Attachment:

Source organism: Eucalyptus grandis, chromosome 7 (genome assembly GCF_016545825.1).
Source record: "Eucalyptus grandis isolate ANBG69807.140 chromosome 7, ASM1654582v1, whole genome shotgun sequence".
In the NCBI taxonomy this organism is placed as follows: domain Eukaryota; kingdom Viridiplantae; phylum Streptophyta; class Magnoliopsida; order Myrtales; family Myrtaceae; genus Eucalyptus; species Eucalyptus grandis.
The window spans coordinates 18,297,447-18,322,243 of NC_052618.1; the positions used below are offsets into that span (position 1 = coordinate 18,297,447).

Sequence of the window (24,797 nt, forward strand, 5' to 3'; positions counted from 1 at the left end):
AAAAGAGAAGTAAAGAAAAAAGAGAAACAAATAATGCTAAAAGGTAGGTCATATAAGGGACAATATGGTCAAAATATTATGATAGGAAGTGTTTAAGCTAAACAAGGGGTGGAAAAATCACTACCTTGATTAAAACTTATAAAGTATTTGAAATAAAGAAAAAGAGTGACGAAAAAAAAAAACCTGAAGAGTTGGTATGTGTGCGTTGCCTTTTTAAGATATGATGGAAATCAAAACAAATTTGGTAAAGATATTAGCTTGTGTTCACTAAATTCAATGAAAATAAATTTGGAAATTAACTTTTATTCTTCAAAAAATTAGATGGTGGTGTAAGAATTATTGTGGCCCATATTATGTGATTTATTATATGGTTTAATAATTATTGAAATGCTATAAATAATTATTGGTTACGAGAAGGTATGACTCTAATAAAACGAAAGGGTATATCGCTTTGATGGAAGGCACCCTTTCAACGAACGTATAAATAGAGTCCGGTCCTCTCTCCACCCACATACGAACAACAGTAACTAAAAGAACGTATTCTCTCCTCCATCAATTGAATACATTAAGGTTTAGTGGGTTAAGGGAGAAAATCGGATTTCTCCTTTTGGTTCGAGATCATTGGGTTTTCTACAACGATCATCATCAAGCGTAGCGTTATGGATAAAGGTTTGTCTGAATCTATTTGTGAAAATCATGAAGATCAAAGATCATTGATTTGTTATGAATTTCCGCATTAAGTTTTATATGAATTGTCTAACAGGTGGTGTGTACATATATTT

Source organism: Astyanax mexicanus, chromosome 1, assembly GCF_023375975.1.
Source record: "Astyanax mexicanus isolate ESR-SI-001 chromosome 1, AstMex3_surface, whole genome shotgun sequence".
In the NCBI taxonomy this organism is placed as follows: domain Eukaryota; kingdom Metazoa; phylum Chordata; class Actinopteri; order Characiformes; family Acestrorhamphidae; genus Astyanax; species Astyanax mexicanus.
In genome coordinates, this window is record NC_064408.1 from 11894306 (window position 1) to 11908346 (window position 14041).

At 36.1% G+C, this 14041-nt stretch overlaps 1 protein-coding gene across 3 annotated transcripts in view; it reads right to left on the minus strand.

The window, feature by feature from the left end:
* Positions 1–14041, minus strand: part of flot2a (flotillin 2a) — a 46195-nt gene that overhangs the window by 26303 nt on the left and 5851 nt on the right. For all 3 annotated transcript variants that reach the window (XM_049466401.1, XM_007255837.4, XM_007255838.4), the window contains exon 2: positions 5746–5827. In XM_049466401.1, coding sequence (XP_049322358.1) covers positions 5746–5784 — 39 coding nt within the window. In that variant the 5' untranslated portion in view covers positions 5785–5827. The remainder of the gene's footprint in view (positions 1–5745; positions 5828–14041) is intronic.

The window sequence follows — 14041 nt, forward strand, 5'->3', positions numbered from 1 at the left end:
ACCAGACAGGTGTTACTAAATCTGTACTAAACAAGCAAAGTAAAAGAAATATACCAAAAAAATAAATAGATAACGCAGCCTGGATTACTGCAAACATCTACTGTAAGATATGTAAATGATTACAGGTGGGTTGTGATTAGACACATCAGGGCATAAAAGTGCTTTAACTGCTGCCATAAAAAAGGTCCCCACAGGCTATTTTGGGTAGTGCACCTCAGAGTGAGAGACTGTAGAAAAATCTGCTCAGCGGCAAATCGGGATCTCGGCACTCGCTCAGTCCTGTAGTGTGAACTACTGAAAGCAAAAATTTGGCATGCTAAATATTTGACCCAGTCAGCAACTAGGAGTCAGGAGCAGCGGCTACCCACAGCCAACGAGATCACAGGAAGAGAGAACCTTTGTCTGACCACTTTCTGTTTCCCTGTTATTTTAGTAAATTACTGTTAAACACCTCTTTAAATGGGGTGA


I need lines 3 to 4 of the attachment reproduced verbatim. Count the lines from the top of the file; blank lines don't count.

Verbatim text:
In the NCBI taxonomy this organism is placed as follows: domain Eukaryota; kingdom Viridiplantae; phylum Streptophyta; class Magnoliopsida; order Myrtales; family Myrtaceae; genus Eucalyptus; species Eucalyptus grandis.
The window spans coordinates 18,297,447-18,322,243 of NC_052618.1; the positions used below are offsets into that span (position 1 = coordinate 18,297,447).